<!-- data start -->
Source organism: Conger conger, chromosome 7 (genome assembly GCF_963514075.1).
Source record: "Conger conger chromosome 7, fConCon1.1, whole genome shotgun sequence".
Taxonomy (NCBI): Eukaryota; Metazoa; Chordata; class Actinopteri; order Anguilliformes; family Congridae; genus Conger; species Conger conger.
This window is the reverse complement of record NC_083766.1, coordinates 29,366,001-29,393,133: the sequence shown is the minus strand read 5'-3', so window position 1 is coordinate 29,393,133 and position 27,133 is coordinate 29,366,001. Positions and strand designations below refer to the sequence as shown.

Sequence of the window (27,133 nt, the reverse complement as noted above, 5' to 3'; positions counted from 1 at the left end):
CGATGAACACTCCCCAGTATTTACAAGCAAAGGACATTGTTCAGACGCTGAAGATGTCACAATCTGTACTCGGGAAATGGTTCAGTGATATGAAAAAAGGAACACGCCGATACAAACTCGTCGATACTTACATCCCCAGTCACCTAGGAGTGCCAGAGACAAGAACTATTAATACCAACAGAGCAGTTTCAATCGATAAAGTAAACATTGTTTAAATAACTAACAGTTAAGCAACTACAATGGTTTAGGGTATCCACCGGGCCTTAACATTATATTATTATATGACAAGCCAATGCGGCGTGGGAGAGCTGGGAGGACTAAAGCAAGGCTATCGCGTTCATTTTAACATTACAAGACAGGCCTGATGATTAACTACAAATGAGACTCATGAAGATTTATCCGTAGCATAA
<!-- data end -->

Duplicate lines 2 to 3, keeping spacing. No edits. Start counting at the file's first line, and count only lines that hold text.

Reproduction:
Source record: "Conger conger chromosome 7, fConCon1.1, whole genome shotgun sequence".
Taxonomy (NCBI): Eukaryota; Metazoa; Chordata; class Actinopteri; order Anguilliformes; family Congridae; genus Conger; species Conger conger.